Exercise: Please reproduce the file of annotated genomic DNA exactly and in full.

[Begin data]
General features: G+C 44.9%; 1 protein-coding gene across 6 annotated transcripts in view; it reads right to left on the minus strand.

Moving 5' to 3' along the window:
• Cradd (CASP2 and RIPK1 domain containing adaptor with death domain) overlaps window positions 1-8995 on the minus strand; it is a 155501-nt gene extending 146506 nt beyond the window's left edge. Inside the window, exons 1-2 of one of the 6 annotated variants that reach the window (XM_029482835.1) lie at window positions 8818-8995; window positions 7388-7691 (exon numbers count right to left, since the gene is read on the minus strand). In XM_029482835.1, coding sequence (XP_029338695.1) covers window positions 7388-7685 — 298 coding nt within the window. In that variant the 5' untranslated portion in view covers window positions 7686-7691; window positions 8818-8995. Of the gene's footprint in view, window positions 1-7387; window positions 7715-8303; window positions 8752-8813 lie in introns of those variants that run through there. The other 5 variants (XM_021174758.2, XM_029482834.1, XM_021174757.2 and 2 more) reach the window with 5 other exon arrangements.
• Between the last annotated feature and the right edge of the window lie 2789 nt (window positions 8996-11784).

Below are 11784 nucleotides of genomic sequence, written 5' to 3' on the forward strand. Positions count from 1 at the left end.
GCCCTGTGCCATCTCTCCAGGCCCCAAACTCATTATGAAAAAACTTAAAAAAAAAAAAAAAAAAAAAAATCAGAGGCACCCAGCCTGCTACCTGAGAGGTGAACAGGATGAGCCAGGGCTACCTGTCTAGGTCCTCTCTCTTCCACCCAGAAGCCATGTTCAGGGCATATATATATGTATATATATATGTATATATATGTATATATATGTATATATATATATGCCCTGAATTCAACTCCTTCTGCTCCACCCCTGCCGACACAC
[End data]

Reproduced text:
General features: G+C 44.9%; 1 protein-coding gene across 6 annotated transcripts in view; it reads right to left on the minus strand.

Moving 5' to 3' along the window:
• Cradd (CASP2 and RIPK1 domain containing adaptor with death domain) overlaps window positions 1-8995 on the minus strand; it is a 155501-nt gene extending 146506 nt beyond the window's left edge. Inside the window, exons 1-2 of one of the 6 annotated variants that reach the window (XM_029482835.1) lie at window positions 8818-8995; window positions 7388-7691 (exon numbers count right to left, since the gene is read on the minus strand). In XM_029482835.1, coding sequence (XP_029338695.1) covers window positions 7388-7685 — 298 coding nt within the window. In that variant the 5' untranslated portion in view covers window positions 7686-7691; window positions 8818-8995. Of the gene's footprint in view, window positions 1-7387; window positions 7715-8303; window positions 8752-8813 lie in introns of those variants that run through there. The other 5 variants (XM_021174758.2, XM_029482834.1, XM_021174757.2 and 2 more) reach the window with 5 other exon arrangements.
• Between the last annotated feature and the right edge of the window lie 2789 nt (window positions 8996-11784).

Below are 11784 nucleotides of genomic sequence, written 5' to 3' on the forward strand. Positions count from 1 at the left end.
GCCCTGTGCCATCTCTCCAGGCCCCAAACTCATTATGAAAAAACTTAAAAAAAAAAAAAAAAAAAAAAATCAGAGGCACCCAGCCTGCTACCTGAGAGGTGAACAGGATGAGCCAGGGCTACCTGTCTAGGTCCTCTCTCTTCCACCCAGAAGCCATGTTCAGGGCATATATATATGTATATATATATGTATATATATGTATATATATGTATATATATATATGCCCTGAATTCAACTCCTTCTGCTCCACCCCTGCCGACACAC